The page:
Torturing Puppies and Eating Meat: It's All in Good Taste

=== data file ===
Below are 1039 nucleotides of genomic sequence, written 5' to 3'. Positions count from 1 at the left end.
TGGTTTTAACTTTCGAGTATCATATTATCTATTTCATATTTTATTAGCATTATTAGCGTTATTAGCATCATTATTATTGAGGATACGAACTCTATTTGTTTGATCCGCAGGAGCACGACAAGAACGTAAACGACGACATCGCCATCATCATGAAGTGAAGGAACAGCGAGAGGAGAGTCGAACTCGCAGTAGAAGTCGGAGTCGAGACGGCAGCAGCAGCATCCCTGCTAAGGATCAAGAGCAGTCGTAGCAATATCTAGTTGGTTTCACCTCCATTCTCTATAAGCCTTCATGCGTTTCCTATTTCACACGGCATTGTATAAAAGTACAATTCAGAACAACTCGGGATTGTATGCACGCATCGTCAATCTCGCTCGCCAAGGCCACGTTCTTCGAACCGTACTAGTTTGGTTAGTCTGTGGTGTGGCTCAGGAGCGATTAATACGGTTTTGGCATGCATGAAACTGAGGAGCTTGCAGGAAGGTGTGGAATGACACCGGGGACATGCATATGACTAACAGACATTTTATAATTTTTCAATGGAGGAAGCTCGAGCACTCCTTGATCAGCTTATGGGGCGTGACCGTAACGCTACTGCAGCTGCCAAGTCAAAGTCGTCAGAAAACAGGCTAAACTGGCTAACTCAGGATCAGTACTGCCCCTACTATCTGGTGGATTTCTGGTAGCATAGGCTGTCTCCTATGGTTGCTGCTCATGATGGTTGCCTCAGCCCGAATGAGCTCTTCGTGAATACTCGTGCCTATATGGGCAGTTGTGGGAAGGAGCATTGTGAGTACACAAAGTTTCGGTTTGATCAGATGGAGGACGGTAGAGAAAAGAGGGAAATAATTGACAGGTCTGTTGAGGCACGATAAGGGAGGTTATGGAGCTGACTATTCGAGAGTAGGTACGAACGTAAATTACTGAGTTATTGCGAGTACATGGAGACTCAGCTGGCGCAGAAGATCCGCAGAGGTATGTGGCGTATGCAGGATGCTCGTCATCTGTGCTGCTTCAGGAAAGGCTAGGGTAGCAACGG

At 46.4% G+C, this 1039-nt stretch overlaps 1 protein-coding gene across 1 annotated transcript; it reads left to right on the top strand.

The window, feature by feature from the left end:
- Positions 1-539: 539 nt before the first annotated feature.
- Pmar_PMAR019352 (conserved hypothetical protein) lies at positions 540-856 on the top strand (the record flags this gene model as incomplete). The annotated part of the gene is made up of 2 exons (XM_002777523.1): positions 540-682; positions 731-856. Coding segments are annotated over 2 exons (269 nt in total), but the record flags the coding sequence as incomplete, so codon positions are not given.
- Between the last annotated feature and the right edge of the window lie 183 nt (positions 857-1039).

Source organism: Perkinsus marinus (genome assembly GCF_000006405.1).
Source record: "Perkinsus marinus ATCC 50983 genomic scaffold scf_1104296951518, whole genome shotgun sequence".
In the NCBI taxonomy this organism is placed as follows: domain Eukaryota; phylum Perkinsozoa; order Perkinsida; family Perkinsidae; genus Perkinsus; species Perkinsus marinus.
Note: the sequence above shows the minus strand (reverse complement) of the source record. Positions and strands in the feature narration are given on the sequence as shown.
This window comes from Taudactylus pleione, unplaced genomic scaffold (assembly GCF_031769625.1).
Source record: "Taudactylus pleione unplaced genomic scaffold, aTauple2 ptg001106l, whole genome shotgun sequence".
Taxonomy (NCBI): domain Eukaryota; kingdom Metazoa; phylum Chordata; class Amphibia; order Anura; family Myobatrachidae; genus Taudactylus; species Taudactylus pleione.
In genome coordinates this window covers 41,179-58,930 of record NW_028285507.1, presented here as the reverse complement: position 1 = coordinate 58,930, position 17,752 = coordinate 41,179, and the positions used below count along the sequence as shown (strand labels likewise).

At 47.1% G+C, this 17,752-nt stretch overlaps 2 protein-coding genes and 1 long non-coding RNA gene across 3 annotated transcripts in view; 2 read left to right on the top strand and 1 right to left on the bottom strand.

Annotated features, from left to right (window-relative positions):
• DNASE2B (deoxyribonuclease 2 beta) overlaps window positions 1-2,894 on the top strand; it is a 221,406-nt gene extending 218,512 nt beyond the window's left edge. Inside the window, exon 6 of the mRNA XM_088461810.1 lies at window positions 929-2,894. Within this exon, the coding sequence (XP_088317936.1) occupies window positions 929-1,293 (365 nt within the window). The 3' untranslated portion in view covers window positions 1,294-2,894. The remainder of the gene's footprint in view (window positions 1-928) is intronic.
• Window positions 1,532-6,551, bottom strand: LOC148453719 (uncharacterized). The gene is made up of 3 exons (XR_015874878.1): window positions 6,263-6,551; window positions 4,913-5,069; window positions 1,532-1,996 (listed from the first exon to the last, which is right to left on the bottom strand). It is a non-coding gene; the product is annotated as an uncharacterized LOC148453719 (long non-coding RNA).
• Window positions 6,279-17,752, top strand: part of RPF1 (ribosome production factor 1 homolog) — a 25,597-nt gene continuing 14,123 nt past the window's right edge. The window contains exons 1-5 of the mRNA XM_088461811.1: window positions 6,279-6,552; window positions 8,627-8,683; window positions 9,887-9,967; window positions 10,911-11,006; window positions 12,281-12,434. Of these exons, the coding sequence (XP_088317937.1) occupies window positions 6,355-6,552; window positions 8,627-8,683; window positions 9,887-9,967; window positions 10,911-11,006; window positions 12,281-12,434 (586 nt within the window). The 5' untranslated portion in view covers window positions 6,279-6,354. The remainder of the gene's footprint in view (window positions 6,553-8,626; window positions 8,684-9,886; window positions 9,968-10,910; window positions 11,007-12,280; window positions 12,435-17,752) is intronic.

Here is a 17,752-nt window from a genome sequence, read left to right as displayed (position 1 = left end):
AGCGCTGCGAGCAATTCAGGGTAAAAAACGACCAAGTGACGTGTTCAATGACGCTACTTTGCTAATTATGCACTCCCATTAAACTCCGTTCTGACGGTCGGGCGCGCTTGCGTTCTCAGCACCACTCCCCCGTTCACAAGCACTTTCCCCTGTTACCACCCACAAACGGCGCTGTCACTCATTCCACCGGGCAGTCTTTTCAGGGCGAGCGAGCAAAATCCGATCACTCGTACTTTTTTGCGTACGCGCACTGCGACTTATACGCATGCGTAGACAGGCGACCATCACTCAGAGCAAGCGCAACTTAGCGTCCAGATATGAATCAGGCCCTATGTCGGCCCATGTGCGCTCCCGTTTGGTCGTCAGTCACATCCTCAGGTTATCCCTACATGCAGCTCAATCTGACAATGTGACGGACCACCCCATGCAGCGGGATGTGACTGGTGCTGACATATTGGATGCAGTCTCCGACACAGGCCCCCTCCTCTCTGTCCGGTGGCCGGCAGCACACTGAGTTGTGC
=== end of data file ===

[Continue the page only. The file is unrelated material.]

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Carly Jones Dr. Justin Capes PHIL 2020-005 8 October 2015 Torturing Puppies and Eating Meat: It’s All in Good Taste Imagine walking into someone’s basement and discovering twenty-six small puppies in cages they are quickly outgrowing. They are wailing and barking to be set free but it is obvious that getting out of their cages does not happen frequently. The puppies are living in their feces and, not to mention, their faces are disfigured. Alastair Norcross has taken this vivid example into extremities in his article “Torturing Puppies and Eating Meat: It’s All in Good Taste” to persuade readers that torturing puppies is equally as inhumane as torturing the farm animals eaten daily by Americans. Fred, the puppy torturer that Norcross introduces, confines puppies into small cages until they are twenty-six weeks old. He does this cruel act all for a pleasurable taste that lasts seconds long. Years ago, Fred was in a terrible car accident which led him to have slight head trauma. After he was released from the hospital, Fred visited his favorite restaurant and ordered a delicious chocolate mousse. He discovered minutes later that the mousse did not taste nearly as scrumptious as it had preceding his car wreck, which initiated him to become frantic to get this tasteful pleasure back. He visited a gustatory neurologist, Dr. T. Bud, and was told that he damaged his godiva bland, “which secretes cocoamone, the hormone responsible for the experience of chocolate” (Alastair Norcross, page 118). Fred was willing to have surgery to better his godiva bland but it was impossible to get cocoamone from another human. However, there became a recent discovery to get cocoamone, thanks to a forensic veterinary surgeon, which was torturing puppies. Fred would quickly begin his research on torturing puppies; he would put them through six months of intense

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